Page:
From turtle pond to lemon shark sanctuary: Global Vision International project on Curieuse aiming to support local and global conservation efforts
The old turtle pond on Curieuse Island is an important nursery area for juvenile lemon sharks (GVI Curieuse)
(Seychelles News Agency) - Curieuse is a small granitic island lying just one kilometre north and only fifteen minutes away by boat from the Seychelles second most populated island of Praslin.
Used in the past as a quarantine station for people suffering from leprosy, today the island boasts a large population of Aldabra giant tortoises, relocated in the late 1970's from the Aldabra atoll, one of Seychelles UNESCO World Heritage site.
Designated a national park since 1979, Curieuse is also the only other location aside of Praslin where the Coco de Mer, the largest nut in the world grows naturally.
For several years now, the island which covers an area of more than 4 kilometre square and the surrounding ocean has been frequented by international volunteers working with Global Vision International, GVI, a not-for-profit organisation that runs conservation and community development programmes in numerous locations around the world.
Getting up close with lemon sharks is one of GVI’s latest project adding to its list of monitoring and conservation efforts on the island that has involved giant tortoises, birds, sea turtles, the coco-de-mer and even mangrove systems.
Turtle pond-turned lemon shark sanctuary
Baie Laraie, one of the main beach on the island is where all the excitement surrounding the lemon shark population on Curieuse is taking place.
Back in 1910, a sea wall was built across the beach forming an enclosed 40 acre pond as part of efforts to raise Hawksbill Turtles (Eretmochelys imbricata) or ‘Kare’ as it is widely known in the native Creole language.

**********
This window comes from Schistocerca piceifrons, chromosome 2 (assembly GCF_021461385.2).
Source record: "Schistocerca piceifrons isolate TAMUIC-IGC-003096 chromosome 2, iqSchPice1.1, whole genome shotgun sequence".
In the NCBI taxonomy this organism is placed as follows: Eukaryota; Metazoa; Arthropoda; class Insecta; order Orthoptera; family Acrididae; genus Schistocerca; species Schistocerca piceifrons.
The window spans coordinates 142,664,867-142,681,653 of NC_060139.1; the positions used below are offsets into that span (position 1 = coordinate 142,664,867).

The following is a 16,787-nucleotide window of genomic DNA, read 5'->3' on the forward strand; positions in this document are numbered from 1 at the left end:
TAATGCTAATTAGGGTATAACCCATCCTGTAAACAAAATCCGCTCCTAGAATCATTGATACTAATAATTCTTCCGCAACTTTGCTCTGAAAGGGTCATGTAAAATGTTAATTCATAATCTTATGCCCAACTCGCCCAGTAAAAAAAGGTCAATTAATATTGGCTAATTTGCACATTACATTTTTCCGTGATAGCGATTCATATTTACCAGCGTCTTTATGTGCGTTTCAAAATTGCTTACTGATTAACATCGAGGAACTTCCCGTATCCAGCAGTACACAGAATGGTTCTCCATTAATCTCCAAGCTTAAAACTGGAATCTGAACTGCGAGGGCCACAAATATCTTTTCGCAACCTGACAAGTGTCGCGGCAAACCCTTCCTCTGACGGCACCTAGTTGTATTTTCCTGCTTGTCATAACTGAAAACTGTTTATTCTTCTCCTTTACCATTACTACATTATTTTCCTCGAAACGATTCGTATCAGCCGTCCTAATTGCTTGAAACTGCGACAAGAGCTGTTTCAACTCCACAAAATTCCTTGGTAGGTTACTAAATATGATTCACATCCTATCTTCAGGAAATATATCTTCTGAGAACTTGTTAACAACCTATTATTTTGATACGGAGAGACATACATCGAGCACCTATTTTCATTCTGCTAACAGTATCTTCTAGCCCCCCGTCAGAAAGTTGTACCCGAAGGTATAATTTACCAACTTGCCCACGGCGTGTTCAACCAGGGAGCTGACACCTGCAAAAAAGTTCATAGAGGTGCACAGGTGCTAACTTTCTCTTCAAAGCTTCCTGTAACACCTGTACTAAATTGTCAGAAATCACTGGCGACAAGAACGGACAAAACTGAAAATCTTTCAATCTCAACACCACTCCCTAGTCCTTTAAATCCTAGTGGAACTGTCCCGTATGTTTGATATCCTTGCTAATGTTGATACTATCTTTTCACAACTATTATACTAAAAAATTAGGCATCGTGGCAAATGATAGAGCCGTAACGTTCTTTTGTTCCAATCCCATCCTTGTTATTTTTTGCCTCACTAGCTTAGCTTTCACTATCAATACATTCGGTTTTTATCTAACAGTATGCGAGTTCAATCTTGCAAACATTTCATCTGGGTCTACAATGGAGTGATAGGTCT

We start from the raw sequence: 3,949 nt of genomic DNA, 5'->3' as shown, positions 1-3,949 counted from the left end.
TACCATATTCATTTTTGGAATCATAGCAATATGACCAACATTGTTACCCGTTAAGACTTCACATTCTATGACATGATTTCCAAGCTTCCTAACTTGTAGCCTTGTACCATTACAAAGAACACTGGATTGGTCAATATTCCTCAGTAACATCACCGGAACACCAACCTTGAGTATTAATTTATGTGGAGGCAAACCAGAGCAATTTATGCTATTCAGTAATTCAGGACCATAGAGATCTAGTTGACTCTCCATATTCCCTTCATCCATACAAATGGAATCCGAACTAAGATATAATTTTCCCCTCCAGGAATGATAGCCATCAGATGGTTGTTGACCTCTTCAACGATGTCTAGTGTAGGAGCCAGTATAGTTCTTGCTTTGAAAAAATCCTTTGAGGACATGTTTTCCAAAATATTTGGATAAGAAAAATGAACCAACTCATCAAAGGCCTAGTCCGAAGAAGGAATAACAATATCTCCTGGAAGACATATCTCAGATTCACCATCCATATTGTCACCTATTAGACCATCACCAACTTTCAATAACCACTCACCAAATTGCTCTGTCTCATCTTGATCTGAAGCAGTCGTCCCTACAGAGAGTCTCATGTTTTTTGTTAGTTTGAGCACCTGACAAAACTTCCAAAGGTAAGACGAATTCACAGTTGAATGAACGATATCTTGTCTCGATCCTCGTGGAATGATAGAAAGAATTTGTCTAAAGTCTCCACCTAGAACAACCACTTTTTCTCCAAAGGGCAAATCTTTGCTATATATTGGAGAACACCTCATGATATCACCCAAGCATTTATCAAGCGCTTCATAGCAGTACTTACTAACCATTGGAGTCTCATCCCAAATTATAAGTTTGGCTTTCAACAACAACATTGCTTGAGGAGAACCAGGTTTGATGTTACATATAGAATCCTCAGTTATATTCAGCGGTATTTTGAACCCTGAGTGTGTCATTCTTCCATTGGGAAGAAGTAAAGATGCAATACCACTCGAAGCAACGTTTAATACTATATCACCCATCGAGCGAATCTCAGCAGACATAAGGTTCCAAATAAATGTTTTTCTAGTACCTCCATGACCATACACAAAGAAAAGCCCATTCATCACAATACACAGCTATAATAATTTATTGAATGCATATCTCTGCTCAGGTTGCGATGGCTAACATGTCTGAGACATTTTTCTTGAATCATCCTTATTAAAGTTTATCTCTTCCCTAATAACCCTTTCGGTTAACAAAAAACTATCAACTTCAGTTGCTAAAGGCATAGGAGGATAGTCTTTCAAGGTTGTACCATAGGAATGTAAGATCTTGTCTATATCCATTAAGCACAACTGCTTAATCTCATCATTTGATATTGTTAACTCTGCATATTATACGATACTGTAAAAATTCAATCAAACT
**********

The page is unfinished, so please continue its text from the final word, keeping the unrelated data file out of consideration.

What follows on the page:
The idea was nevertheless abandoned after it quickly proved to be unsuccessful, which in turn allowed several species of mangroves to flourish in the protected lagoon it had created.
Unfortunately, large sections of the seawall did not withstand the aftermath of the earthquake which struck the Aceh Province in Indonesia on December 26, 2004 as the tsunami that followed reached the coasts of most landmasses bordering the Indian Ocean, including Seychelles.
The unfortunate incident has nevertheless paved the way for something good as the 'turtle pond' has since become a sanctuary for female lemon sharks to birth their offspring, turning the enclosure into a perfect laboratory for GVI volunteers at the organisation’s permanent research station on the island.
While there are two species of lemon sharks globally, the species found in Seychelles is the Sicklefin lemon shark, (Negaprion acutidens), which is found in the tropics and subtropics throughout the Indian Ocean, extending into the western Pacific, to Taiwan and the Philippines in the north, northern Australia in the south, and recently discovered as far east as Palmyra Atoll in the central Pacific.
The other species is simply the lemon shark, (Negaprion brevirostris), which inhabits the shallow waters of the tropical and subtropical West Atlantic, West Africa, and Western Mexico.
|A young lemon shark swims in the shallow waters of Curieuse. (GVI Curieuse) Photo License: All Rights Reserved|
GVI-SNPA tagging and monitoring project entering second year
The study of lemon sharks frequenting Curieuse started in September last year and according to a report compiled by GVI’s science officer on the island, James McClelland, the project has provided the group with “a sampling rate of less than 50”.
“...Recapture rates suggest a population in excess of 200 sharks frequent the area...” states McClelland.
Although juvenile lemon sharks have been observed to be resident year round on Curieuse, the adult females come into the shallows to give birth roughly between September and December each year.
The pups make use of the former turtle pond and mangrove system during the first stages of their life as they offer protection from larger sharks and provide a rich feeding ground. This makes it easy for the project to track growth rates of individuals throughout the first stage of their life.
The GVI project, which is being done in collaboration with the Seychelles National Parks Authority, SNPA aims to establish how many juveniles there are around the island, how fast they grow, what their natural rate of mortality is, and what habitats they are using.
“We are doing this by catching the juveniles and implanting electronic identification tags (Passive Integrated Transponder, or PIT tags) before releasing them again. This means we can identify each individual shark, and if we catch the same shark again we can then measure how much it has grown and we will know it is still in the area,” Alan Grant, GVI’s Base Manager on the island explained to SNA in an email interview.